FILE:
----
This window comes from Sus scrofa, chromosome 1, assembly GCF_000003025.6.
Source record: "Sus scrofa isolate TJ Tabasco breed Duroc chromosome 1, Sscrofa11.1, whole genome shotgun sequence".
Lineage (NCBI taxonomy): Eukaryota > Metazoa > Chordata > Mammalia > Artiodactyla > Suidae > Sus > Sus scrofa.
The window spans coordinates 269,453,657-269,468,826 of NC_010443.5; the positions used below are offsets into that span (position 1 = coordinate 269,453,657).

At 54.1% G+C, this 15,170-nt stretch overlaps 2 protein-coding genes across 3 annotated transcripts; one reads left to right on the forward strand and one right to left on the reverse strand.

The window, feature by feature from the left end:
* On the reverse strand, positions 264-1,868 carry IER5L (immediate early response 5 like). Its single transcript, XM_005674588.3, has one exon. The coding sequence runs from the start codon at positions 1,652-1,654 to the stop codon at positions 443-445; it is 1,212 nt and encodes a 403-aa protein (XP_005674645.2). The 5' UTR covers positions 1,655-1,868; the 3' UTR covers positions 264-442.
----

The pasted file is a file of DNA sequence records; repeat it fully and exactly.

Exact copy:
This window comes from Sus scrofa, chromosome 1, assembly GCF_000003025.6.
Source record: "Sus scrofa isolate TJ Tabasco breed Duroc chromosome 1, Sscrofa11.1, whole genome shotgun sequence".
Lineage (NCBI taxonomy): Eukaryota > Metazoa > Chordata > Mammalia > Artiodactyla > Suidae > Sus > Sus scrofa.
The window spans coordinates 269,453,657-269,468,826 of NC_010443.5; the positions used below are offsets into that span (position 1 = coordinate 269,453,657).

At 54.1% G+C, this 15,170-nt stretch overlaps 2 protein-coding genes across 3 annotated transcripts; one reads left to right on the forward strand and one right to left on the reverse strand.

The window, feature by feature from the left end:
* On the reverse strand, positions 264-1,868 carry IER5L (immediate early response 5 like). Its single transcript, XM_005674588.3, has one exon. The coding sequence runs from the start codon at positions 1,652-1,654 to the stop codon at positions 443-445; it is 1,212 nt and encodes a 403-aa protein (XP_005674645.2). The 5' UTR covers positions 1,655-1,868; the 3' UTR covers positions 264-442.